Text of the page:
[alsa-devel] alsa-lib has anyone ever looked at taking it cross platform?

Sean McNamara smcnam at gmail.com
Sat Jul 26 06:43:14 CEST 2008


Two assumptions you make are problematic:

1. You assume that one FOSS project can "kill" another. This is false.
For a project to continue existing, the only thing it needs is people
working on the code to maintain it so that it works in the
ever-changing environment around it (the compiler, the kernel, core
libraries, etc.)

To a lesser extent projects also need users to stay alive; but a
project like ALSA or PulseAudio has very little say in whether a
distribution wants to adopt them. Distributions have the choice of
what software they want to use; software projects do not get to tell
distributors what software to use.

Unlike the proprietary software market, Free Software projects are
unaffected by users making choices about their software. ALSA does not
make any money by people using or not using it. There is no concept of
"sales" or "losses".

2. You assume that by creating synergy and prominence of a single
piece of software, that no one will try to write a competing piece of
software. This is false. You absolutely cannot stop people from
releasing alternative choices that have merits which draw users to
them. There is no such thing as "de-fragmenting" the FOSS space. You
can't make it simpler; you can only make it more complex. The number
of FOSS projects of any given category grows infinitely with time,
regardless of how good existing solutions are. This is true at every
level of the software stack, but some categories have more
alternatives than others.

Sound traditionally happens to have a large amount of
actively-maintained, moderately-popular alternatives to the point of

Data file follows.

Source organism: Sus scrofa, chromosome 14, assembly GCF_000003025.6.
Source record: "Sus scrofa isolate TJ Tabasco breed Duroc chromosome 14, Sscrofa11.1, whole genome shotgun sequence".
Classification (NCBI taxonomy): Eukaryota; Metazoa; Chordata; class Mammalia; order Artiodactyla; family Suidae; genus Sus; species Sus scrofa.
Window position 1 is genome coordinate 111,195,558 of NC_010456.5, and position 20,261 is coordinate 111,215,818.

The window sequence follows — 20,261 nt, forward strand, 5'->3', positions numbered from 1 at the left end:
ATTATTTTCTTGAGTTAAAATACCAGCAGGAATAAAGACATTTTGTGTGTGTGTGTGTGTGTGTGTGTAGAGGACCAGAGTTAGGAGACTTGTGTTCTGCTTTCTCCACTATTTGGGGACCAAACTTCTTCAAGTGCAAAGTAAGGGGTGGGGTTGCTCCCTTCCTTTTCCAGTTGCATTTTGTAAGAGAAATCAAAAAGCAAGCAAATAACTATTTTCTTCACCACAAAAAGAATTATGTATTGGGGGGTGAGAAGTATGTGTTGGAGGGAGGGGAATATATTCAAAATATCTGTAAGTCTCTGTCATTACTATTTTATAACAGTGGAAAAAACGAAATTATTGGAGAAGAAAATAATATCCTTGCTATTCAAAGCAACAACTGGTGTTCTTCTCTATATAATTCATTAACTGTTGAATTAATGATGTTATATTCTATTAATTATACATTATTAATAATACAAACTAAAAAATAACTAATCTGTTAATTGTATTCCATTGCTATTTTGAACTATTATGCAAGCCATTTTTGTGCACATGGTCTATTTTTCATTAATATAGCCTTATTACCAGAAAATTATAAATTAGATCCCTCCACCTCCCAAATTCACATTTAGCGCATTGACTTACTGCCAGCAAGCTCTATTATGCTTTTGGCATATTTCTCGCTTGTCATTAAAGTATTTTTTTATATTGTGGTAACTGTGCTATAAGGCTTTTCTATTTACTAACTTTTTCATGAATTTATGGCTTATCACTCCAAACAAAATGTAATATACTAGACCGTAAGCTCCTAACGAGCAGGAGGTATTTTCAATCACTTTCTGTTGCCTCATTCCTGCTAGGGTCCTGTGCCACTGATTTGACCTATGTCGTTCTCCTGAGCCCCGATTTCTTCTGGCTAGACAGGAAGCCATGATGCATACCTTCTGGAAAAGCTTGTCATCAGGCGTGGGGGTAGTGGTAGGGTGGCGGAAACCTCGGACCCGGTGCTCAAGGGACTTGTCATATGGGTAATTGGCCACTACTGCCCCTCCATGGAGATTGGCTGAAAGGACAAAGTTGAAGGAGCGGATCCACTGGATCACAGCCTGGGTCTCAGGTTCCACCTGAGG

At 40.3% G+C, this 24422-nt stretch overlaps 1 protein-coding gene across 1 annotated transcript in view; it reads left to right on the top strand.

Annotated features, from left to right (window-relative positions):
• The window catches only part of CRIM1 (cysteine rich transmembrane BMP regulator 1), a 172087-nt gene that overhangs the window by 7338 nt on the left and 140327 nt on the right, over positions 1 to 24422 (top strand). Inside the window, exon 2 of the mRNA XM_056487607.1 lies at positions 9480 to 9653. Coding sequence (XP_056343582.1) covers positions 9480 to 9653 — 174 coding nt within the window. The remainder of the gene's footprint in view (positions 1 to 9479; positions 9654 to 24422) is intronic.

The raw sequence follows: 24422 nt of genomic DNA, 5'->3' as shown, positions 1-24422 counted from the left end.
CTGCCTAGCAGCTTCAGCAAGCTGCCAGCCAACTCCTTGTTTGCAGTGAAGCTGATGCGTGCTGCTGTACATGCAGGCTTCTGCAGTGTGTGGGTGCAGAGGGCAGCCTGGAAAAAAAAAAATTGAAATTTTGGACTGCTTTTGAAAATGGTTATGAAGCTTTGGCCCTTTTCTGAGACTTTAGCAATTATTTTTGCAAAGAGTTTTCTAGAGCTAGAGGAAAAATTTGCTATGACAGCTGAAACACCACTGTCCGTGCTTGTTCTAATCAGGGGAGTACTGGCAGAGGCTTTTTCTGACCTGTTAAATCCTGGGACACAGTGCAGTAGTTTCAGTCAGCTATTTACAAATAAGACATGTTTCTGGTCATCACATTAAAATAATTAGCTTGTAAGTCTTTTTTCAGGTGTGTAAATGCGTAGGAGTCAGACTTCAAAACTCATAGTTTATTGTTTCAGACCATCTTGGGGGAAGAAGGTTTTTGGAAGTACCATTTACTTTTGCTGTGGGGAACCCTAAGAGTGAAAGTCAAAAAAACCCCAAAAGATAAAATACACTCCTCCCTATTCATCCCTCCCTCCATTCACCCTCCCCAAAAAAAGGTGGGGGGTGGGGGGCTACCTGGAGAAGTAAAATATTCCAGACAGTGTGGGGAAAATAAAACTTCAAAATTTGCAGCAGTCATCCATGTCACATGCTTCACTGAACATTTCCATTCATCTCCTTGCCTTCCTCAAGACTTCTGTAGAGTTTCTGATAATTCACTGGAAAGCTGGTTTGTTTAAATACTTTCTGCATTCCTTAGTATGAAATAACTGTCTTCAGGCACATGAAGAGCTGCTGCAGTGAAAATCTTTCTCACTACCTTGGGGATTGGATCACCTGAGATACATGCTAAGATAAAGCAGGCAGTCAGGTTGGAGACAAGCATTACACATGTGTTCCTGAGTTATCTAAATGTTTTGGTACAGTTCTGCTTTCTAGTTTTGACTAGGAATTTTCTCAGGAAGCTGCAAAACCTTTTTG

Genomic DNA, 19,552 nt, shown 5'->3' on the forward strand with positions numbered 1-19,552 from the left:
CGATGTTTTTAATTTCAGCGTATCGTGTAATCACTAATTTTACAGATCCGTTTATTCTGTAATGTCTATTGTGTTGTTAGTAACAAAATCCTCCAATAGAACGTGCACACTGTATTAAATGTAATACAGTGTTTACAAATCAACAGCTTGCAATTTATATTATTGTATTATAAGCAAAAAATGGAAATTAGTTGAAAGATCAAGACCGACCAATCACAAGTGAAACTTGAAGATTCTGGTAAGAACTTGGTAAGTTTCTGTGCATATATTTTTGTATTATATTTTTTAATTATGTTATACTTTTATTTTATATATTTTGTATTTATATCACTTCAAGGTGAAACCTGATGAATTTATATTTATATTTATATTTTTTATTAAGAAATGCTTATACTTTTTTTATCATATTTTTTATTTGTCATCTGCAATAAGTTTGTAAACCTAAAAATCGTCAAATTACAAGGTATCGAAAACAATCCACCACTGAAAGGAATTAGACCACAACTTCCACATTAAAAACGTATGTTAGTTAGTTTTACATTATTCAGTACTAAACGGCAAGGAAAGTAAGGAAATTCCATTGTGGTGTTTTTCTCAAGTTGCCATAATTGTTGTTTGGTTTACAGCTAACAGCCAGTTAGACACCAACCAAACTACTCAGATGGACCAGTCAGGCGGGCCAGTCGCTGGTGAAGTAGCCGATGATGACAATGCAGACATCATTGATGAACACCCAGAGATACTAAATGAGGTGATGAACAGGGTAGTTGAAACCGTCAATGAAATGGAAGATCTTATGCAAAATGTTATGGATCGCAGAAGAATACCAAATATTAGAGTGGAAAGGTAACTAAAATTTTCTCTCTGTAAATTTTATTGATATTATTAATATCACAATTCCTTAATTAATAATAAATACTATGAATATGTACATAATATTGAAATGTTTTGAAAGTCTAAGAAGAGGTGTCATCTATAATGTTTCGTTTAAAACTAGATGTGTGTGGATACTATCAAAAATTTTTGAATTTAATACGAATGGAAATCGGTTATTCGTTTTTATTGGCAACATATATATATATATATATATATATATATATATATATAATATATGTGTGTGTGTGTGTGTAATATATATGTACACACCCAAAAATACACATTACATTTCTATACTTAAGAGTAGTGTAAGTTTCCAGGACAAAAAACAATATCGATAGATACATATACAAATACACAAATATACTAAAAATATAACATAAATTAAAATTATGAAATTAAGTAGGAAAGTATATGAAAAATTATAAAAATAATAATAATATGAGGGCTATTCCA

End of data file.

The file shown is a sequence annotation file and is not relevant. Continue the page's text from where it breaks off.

being annoying, but there is no remedy that will make the others
irrelevant. As long as there is some moderately-popular application
being shipped with distributions that uses XYZ sound API / sound
server, XYZ will have a user base. This leads to the unfortunate fact
that, as far as I know, there does not currently exist _any_
arrangement of nested sound servers and APIs that will:

1. Work for _every_ existing sound-using application (i.e. nobody
crashes, few or no drop-outs, no assertions or incompatibilities or
limitations, etc.)
2. Permit concurrent access to the soundcard by multiple applications
at the same time
3. Allow all the features of every API to work at the same time

Satisfying all three of the conditions is in theory possible, and it
is the only *true* way to provide a desktop user experience for audio
on Linux that rivals the "100% of the time, it just works" situation
on Windows and Mac.

The solution is not to be anti-social and try to defeat or snuff out
other FOSS projects. API unification/uniformity is not even a
theoretical possibility, much less an actual one. The solution is to
make your solution _interoperable_. In this arena I would say that
currently PulseAudio is by its very nature more interoperable than
ALSA. But even with its built-in ESD protocol compatibility, its
ability to use JACK as a backend, padsp for OSS compat, and the pulse
plugin for ALSA, there are still a lot of applications that rely on
edge cases of the aforementioned APIs... this leads to these
interoperability layers being frequently incompatible with XYZ
untested application.

My main recommendation in this discussion is to stop looking for a
monolithic, single-API sound solution on Linux; you won't find one.
The main reason is because people are going to use whatever sound API
they damn well choose in their spiffy new application. Instead, I
recommend that you submit patches, as I have, to improve the
interoperability of one API to the next. If we had the proper amount
of interest and careful attention to interoperability components
(ALSA<->pulse plugin, padsp, and so on) then desktop users would have
to ask themselves this quite-different question when determining what